Hip-hop has lost another legend. Phife Dawg, a founding member of the rap group A Tribe Called Quest, passed away on Tuesday. He suffered complications from diabetes. Numerous rappers and artists tweeted about the loss, and #RIPPhife quickly became a trending topic on Twitter.
On Wednesday the group released a statement, saying, "Our hearts are heavy. We are devasted. This is something we weren't prepared for although we all know that life is fleeting. It was no secret about his health and his fight. But the fight for his joy and happiness gave him everything he needed."
Phife, whose real name is Malik Taylor, suffered a series of medical complications in recent years, undergoing a kidney transplant in 2008 and has been vocal in the past about his struggle with diabetes.
A Tribe Called Quest, which was comprised of the late Phife, Q-Tip, and Ali Shaheed Muhammad, paved the way for many other hip-hop groups after forming in the mid-‘80s. They released five albums between 1990 and 1998, the year they split. Since then they’ve had several reunions, including a November appearance on The Tonight Show with Jimmy Fallon.
The group’s album Beats, Rhymes and Life hit No. 1 on the Billboard 200 in 1996 and they are known for classic songs like “Bonita Applebum,” “Can I Kick It?,” “Electric Relaxation,” and “Check the Rhime.”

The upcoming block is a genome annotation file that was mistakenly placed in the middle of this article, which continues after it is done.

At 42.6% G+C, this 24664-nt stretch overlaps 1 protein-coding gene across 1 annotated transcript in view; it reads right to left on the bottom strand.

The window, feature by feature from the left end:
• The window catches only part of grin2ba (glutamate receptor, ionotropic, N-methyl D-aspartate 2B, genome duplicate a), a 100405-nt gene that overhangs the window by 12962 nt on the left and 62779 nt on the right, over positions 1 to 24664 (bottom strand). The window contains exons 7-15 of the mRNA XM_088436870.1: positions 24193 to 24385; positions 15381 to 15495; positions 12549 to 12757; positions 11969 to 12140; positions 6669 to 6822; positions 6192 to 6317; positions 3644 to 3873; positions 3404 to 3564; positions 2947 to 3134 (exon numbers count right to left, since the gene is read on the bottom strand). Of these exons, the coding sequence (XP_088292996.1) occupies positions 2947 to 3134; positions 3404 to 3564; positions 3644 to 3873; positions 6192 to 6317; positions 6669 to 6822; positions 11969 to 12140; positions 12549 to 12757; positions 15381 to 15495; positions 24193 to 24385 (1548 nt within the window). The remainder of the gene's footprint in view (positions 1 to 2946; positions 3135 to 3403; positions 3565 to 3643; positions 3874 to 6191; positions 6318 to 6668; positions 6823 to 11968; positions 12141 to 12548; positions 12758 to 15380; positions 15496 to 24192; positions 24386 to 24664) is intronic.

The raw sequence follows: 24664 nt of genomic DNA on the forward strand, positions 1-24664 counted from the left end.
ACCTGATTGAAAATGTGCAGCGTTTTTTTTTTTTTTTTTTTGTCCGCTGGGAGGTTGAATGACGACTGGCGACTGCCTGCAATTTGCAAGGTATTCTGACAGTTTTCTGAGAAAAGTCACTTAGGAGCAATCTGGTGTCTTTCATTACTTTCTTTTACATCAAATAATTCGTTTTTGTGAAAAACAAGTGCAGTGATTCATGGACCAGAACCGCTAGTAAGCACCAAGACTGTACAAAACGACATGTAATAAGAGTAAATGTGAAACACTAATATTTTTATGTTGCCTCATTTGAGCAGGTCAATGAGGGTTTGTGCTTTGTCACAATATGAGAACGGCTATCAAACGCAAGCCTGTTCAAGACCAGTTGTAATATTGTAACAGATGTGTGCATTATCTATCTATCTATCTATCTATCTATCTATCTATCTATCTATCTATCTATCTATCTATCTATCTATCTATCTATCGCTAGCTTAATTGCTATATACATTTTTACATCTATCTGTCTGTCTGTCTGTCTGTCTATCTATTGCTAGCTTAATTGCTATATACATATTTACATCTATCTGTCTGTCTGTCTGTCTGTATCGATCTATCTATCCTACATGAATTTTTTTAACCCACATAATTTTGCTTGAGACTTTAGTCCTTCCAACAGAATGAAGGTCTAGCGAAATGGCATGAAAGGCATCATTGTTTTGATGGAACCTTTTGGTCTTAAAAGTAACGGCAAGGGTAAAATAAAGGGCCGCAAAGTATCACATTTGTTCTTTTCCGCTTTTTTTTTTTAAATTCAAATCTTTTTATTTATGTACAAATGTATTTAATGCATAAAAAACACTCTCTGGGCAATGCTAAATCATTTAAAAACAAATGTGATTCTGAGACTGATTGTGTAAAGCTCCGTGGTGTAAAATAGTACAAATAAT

In addition to his stage name, Phife Dawg was known by several nicknames, including the Five Foot Assassin and The Five Footer due to his 5 ft 3 height. In 2000 he released a solo album, Ventilation: Da LP. According to the ATCQ website, Phife passionately loved sports and was “the first to wear throwback jerseys in the early 90’s” -- a look that went onto become a staple in rap.
“Malik ‘Phife’ Taylor's verse was such a gauntlet/flag planting moment in hip hop,” The Roots frontman wrote. “Every hip hop head was just...stunned HE. CAME. FOR. BLOOD & was taking NO prisoners on this album (or ever again)… by the time we got to ‘Scenario’ I swear to god THAT was the moment I knew I wanted to make THIS type of music when I grew up--(yeah yeah dad I know: ‘go to Juilliard or Curtis to make a nice living at ‘real music’) but he didn't know that Phife & his crew already wrote my destiny. I ain't look back since. THANK YOU PHIFE!”
Swizz Beatz shared his own Instagram tribute, writing, “Rip King #phifedawg #trube thx for the Epic vibes… I’m sick rite now!!!”